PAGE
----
The Media Freedom Rapid Response (MFRR) is highly alarmed by the revelations by a consortium led by French NGO Forbidden Stories about the surveillance of journalists, human rights defenders, lawyers and others through the Pegasus spyware program developed by Israeli company NSO Group. The leak, which revealed the involvement of the Hungarian government among others, raises significant implications for journalists’ security and the protection of their sources as well as raising concerns through the chilling effect such applications have on journalists beyond those immediately affected and ultimately, on everyone’s right to information.

We call on the Hungarian government and other implicated governments to immediately stop using the spyware and to provide transparency about its application so far. We also call on the NSO Group to take its corporate social responsibility more seriously and stop selling Pegasus to regimes with poor human rights and media freedom records, provide more transparency that will enable proper oversight and establish more stringent due diligence processes.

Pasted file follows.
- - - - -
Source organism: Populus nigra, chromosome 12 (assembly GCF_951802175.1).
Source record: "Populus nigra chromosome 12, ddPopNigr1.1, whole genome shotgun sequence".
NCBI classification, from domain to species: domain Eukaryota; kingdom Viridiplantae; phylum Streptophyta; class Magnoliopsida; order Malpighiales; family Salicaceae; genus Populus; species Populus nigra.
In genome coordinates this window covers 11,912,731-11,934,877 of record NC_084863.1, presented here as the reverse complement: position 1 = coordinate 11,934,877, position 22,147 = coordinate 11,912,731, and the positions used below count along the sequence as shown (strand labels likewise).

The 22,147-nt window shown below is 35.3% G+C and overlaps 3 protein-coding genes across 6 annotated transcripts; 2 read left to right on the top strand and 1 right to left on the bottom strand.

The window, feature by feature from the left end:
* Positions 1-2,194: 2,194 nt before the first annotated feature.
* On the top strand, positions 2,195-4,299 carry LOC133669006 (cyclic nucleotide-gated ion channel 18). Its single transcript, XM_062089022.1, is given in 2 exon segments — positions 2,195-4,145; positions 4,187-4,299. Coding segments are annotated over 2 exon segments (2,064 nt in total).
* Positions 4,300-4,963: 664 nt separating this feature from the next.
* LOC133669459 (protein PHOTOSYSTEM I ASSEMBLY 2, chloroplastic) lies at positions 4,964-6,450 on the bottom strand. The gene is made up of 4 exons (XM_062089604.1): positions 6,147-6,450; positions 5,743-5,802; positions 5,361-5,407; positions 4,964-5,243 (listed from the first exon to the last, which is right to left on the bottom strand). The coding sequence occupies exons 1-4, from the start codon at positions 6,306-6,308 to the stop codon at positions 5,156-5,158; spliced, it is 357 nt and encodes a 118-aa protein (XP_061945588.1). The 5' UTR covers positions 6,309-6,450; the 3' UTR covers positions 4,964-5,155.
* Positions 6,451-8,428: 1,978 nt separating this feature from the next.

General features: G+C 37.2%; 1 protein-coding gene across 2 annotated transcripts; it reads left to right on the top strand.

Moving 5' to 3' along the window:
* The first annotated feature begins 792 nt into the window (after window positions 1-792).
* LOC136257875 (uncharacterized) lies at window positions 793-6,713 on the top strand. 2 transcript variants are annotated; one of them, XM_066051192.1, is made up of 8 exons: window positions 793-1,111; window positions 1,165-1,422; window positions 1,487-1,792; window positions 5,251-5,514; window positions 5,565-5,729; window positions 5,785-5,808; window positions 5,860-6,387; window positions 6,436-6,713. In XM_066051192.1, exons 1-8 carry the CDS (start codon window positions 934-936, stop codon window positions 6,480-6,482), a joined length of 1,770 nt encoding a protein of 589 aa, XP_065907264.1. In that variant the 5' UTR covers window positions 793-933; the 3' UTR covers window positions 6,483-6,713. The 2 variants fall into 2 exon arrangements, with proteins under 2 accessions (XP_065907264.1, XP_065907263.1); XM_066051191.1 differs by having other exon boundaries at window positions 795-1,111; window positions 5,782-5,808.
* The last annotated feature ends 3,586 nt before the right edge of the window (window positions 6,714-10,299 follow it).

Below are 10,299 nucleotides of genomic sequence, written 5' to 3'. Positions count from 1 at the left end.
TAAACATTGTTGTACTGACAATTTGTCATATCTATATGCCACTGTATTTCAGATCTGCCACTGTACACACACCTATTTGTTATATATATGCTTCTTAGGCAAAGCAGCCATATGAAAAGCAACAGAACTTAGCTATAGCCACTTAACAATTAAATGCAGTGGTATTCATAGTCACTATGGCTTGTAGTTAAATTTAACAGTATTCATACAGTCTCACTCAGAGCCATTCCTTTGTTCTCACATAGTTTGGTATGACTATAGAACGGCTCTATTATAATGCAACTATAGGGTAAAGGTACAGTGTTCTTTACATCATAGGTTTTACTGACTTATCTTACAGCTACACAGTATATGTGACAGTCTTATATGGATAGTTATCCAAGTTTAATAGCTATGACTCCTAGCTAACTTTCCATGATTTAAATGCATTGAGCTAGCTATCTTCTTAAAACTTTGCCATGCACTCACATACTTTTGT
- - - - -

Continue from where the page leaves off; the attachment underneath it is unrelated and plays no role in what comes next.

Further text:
Forbidden Stories obtained leaked records of phone data, suggesting that various governments worldwide selected media workers, lawyers and activists as possible targets for invasive surveillance with the Pegasus spyware. The spyware has the potential to transform the targets’ phones into surveillance devices, allowing access to all data on the phone and enabling control over audio and video to make recordings surreptitiously. Inclusion of a phone number on the leaked list does not necessarily entail that the linked device was successfully hacked, but forensic analysis on dozens of phones so far effectively shows evidence of Pegasus activity in more than half of the cases. NSO Group has repeatedly said that its spyware, which they sold to some of the world’s most repressive regimes, is meant for use only against terrorists and serious criminals. Unsurprisingly, despite claims by NSO Group that they will cut off clients if they misuse the spyware, it appears that Pegasus has been used well beyond this stated intended target group by those clients, to potentially include anyone perceived as an opponent or threat to the regime.